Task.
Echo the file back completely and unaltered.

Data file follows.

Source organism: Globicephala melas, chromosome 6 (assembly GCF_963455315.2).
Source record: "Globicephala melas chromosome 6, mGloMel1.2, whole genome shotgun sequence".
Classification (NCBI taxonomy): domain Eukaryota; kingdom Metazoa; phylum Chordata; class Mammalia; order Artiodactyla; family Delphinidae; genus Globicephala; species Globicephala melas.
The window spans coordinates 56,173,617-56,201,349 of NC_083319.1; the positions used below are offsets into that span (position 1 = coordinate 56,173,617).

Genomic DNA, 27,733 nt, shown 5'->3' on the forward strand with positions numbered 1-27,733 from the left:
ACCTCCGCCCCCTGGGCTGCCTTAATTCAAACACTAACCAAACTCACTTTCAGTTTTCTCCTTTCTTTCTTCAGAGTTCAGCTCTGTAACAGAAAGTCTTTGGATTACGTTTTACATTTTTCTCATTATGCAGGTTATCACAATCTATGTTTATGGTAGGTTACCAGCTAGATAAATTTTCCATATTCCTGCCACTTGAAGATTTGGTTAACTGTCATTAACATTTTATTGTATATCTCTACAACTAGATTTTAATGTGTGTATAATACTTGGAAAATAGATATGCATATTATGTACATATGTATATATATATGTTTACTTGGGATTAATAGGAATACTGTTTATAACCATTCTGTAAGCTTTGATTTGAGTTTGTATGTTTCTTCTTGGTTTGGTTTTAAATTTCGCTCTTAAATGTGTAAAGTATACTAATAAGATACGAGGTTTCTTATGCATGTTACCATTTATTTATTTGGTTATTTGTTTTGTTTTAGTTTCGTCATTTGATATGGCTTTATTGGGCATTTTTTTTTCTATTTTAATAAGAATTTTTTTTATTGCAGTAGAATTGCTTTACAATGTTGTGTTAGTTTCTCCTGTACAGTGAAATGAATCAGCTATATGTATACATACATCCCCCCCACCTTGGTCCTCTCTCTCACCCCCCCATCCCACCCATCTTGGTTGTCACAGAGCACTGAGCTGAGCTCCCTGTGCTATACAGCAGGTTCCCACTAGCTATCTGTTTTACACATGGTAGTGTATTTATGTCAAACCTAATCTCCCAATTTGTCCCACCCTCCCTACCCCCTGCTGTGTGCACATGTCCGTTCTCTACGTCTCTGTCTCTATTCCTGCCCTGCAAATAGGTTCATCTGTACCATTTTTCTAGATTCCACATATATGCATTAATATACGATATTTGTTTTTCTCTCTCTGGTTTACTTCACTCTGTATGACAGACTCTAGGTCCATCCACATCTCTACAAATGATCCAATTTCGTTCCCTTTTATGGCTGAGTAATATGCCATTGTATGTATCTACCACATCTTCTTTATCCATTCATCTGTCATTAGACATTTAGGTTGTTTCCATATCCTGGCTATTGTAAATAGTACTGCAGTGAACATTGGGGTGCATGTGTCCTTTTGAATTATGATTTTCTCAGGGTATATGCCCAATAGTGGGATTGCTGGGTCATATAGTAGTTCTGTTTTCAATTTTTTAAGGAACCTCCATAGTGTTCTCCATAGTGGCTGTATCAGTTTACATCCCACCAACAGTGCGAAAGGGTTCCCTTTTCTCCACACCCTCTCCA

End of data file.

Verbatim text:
Source organism: Globicephala melas, chromosome 6 (assembly GCF_963455315.2).
Source record: "Globicephala melas chromosome 6, mGloMel1.2, whole genome shotgun sequence".
Classification (NCBI taxonomy): domain Eukaryota; kingdom Metazoa; phylum Chordata; class Mammalia; order Artiodactyla; family Delphinidae; genus Globicephala; species Globicephala melas.
The window spans coordinates 56,173,617-56,201,349 of NC_083319.1; the positions used below are offsets into that span (position 1 = coordinate 56,173,617).

Genomic DNA, 27,733 nt, shown 5'->3' on the forward strand with positions numbered 1-27,733 from the left:
ACCTCCGCCCCCTGGGCTGCCTTAATTCAAACACTAACCAAACTCACTTTCAGTTTTCTCCTTTCTTTCTTCAGAGTTCAGCTCTGTAACAGAAAGTCTTTGGATTACGTTTTACATTTTTCTCATTATGCAGGTTATCACAATCTATGTTTATGGTAGGTTACCAGCTAGATAAATTTTCCATATTCCTGCCACTTGAAGATTTGGTTAACTGTCATTAACATTTTATTGTATATCTCTACAACTAGATTTTAATGTGTGTATAATACTTGGAAAATAGATATGCATATTATGTACATATGTATATATATATGTTTACTTGGGATTAATAGGAATACTGTTTATAACCATTCTGTAAGCTTTGATTTGAGTTTGTATGTTTCTTCTTGGTTTGGTTTTAAATTTCGCTCTTAAATGTGTAAAGTATACTAATAAGATACGAGGTTTCTTATGCATGTTACCATTTATTTATTTGGTTATTTGTTTTGTTTTAGTTTCGTCATTTGATATGGCTTTATTGGGCATTTTTTTTTCTATTTTAATAAGAATTTTTTTTATTGCAGTAGAATTGCTTTACAATGTTGTGTTAGTTTCTCCTGTACAGTGAAATGAATCAGCTATATGTATACATACATCCCCCCCACCTTGGTCCTCTCTCTCACCCCCCCATCCCACCCATCTTGGTTGTCACAGAGCACTGAGCTGAGCTCCCTGTGCTATACAGCAGGTTCCCACTAGCTATCTGTTTTACACATGGTAGTGTATTTATGTCAAACCTAATCTCCCAATTTGTCCCACCCTCCCTACCCCCTGCTGTGTGCACATGTCCGTTCTCTACGTCTCTGTCTCTATTCCTGCCCTGCAAATAGGTTCATCTGTACCATTTTTCTAGATTCCACATATATGCATTAATATACGATATTTGTTTTTCTCTCTCTGGTTTACTTCACTCTGTATGACAGACTCTAGGTCCATCCACATCTCTACAAATGATCCAATTTCGTTCCCTTTTATGGCTGAGTAATATGCCATTGTATGTATCTACCACATCTTCTTTATCCATTCATCTGTCATTAGACATTTAGGTTGTTTCCATATCCTGGCTATTGTAAATAGTACTGCAGTGAACATTGGGGTGCATGTGTCCTTTTGAATTATGATTTTCTCAGGGTATATGCCCAATAGTGGGATTGCTGGGTCATATAGTAGTTCTGTTTTCAATTTTTTAAGGAACCTCCATAGTGTTCTCCATAGTGGCTGTATCAGTTTACATCCCACCAACAGTGCGAAAGGGTTCCCTTTTCTCCACACCCTCTCCA